I turn to individual learning accounts, which after all was almost certainly the business that inspired the Opposition to table the motion. I was impressed to hear that when parents in my constituency are invited to go on parenting courses, which happens sometimes regrettably—hon. Members will appreciate that often their education has not given them of the best in the past—no less than 60 per cent. choose to do another course. Many of those have been choosing ILAs as a way of taking that opportunity forward.

In some of those households, there is a choice. If they have £90, do they spend it on a computer literacy course or on the kid's school uniform? That is not a choice that they should have to face. They should have a right to education. The ILA has given them that right.

The hon. Member for Harrogate and Knaresborough made a good point about continuity. We know now what the timetable is for the ending of the ILAs as they currently stand. We need to know quickly what the timetable is for replacing them with something that is at least as good.

To summarise, I am proud of what the Government have achieved in education in the past five years. I have been a teacher for about 17 years and a parent for 18.

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I was a member of a local education authority for four years. I spent 40 years in education, from nursery to the time when I left teaching, with hardly a break. I take note of what my hon. Friend the Member for Bristol, West (Valerie Davey) said about the need to have teachers with wide experience. I know what it was like in the past and what I would like it to be like in future.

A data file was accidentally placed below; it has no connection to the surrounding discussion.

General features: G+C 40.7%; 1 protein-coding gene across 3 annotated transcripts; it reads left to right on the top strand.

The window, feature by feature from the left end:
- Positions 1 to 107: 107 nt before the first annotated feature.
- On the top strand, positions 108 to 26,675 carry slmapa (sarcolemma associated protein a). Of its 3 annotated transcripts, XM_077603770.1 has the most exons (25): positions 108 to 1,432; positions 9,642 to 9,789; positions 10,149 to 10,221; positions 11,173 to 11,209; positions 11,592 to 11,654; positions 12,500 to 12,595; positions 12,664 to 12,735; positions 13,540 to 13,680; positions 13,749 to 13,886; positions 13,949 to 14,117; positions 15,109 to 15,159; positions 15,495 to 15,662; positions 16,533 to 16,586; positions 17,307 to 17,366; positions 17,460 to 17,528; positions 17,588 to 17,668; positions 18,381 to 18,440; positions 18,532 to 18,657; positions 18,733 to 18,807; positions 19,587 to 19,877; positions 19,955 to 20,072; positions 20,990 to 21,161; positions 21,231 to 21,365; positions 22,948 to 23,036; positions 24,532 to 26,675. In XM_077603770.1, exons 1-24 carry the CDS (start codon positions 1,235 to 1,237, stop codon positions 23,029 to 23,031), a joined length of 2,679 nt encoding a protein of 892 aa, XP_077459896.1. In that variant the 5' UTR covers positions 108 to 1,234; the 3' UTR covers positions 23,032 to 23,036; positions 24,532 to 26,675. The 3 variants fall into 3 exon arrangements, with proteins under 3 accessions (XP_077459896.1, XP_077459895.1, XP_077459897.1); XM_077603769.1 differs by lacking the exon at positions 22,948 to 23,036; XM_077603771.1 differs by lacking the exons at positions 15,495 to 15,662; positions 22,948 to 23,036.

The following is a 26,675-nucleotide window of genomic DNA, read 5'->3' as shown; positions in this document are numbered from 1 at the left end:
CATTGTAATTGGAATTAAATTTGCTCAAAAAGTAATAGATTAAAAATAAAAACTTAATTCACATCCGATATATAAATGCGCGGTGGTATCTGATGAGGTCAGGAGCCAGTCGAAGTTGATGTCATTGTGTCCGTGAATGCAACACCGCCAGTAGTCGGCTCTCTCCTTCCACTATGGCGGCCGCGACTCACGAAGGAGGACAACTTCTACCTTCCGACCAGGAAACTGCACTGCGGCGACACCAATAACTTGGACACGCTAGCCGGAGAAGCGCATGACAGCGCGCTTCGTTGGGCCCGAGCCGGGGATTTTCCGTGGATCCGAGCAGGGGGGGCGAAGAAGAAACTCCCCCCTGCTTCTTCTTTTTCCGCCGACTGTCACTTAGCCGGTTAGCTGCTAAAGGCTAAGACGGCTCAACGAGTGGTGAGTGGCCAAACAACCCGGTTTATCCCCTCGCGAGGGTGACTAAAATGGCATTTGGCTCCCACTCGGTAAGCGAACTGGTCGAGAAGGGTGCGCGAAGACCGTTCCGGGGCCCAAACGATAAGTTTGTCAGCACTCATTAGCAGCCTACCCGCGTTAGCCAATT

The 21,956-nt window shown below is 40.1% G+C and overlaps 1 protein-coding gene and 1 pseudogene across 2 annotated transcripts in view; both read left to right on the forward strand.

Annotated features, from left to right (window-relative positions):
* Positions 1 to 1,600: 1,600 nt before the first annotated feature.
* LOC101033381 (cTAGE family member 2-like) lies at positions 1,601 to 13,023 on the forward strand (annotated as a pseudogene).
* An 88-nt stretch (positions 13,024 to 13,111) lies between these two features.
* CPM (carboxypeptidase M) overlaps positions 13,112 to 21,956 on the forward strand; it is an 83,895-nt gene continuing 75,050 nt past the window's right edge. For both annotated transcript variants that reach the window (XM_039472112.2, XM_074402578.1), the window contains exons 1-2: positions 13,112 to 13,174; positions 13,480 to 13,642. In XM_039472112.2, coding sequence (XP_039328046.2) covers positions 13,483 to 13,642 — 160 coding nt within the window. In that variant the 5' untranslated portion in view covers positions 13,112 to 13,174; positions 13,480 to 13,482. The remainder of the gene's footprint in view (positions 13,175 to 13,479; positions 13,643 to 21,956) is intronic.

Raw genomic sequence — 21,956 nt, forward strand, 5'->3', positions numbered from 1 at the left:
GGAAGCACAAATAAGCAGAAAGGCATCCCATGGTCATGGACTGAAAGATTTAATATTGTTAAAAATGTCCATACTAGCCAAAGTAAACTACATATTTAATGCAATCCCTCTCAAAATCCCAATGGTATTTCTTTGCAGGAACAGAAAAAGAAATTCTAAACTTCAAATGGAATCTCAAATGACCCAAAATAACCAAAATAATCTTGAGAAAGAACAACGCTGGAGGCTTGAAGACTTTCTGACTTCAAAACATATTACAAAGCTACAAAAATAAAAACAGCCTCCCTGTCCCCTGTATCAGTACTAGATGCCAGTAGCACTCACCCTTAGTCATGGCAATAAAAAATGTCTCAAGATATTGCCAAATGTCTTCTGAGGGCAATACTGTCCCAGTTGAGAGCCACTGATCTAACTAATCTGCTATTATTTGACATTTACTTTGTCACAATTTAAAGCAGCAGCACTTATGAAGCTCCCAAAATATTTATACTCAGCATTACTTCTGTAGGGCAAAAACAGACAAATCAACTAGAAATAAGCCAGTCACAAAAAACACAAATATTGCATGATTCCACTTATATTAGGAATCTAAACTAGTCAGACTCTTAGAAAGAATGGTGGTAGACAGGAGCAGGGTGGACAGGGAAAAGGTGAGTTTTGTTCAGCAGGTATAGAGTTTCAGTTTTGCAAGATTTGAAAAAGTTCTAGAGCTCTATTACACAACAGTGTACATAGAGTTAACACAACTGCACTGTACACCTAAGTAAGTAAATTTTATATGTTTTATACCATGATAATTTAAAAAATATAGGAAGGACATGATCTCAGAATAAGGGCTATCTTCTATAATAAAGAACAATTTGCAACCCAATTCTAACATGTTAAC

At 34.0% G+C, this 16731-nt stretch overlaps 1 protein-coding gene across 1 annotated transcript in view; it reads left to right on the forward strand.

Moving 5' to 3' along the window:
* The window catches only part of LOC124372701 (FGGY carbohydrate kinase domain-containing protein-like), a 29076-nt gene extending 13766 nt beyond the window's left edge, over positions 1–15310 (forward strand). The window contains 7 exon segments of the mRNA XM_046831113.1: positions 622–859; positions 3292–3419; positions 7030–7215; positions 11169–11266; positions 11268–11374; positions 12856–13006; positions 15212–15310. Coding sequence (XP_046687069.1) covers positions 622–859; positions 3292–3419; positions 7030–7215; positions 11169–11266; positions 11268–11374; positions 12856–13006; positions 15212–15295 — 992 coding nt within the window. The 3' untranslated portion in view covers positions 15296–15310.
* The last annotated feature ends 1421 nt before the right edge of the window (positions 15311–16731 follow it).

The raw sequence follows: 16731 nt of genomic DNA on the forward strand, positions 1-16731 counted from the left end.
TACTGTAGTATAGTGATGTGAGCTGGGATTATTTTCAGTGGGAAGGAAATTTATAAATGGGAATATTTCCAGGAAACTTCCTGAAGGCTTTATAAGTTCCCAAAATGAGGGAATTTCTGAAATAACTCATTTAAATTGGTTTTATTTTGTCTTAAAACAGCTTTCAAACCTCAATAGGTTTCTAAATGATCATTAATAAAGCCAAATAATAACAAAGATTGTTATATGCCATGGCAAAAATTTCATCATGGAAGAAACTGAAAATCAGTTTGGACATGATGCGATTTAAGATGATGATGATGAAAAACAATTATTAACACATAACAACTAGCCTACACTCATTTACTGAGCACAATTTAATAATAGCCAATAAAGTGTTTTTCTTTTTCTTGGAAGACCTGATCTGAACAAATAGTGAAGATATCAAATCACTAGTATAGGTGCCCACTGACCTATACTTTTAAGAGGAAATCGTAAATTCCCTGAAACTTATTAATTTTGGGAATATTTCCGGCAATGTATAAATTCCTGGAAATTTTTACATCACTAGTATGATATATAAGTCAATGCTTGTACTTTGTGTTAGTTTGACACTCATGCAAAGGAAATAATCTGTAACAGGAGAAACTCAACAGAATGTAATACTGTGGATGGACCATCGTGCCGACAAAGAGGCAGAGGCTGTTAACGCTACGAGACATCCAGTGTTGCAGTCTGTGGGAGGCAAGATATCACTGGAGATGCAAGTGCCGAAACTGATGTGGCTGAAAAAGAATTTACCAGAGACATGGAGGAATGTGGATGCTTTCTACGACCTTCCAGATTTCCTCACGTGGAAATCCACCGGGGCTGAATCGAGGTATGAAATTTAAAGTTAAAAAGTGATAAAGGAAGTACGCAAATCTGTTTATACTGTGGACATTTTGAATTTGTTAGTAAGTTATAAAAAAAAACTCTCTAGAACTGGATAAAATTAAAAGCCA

I list five issues that the Government need to take on board. The first is the ILA. The second is the SSA, which must be resolved in favour of counties and local authorities that have suffered from underfunding for many years. The third is league tables; value-added measurement in school league tables is essential, especially when we have small schools dealing with children with special educational needs. Just a few children can distort the league table result for SATs, and that is unfair on both the special needs children and the school itself.

The fourth issue is teacher work load. I understand that an independent report is to be published later this month. I warmly welcome that, and I hope that the Government will respond positively and quickly.

The fifth issue is student funding for higher education. From the young voters in my constituency, I understand that even those who were not considering university felt discriminated against by the very fact that there were fees to be paid, even though half the students entering university today do so without needing to pay them. I hope that the Government will consider the situation quickly—although perhaps not as quickly as the right hon. Member for Charnwood (Mr. Dorrell) was saying earlier—and seek to resolve it in a way that is acceptable to the majority of young people and young voters.

I know what the situation was like in the past, and I know that it can be still better, but we do not just want better, we want best, and we will deliver it.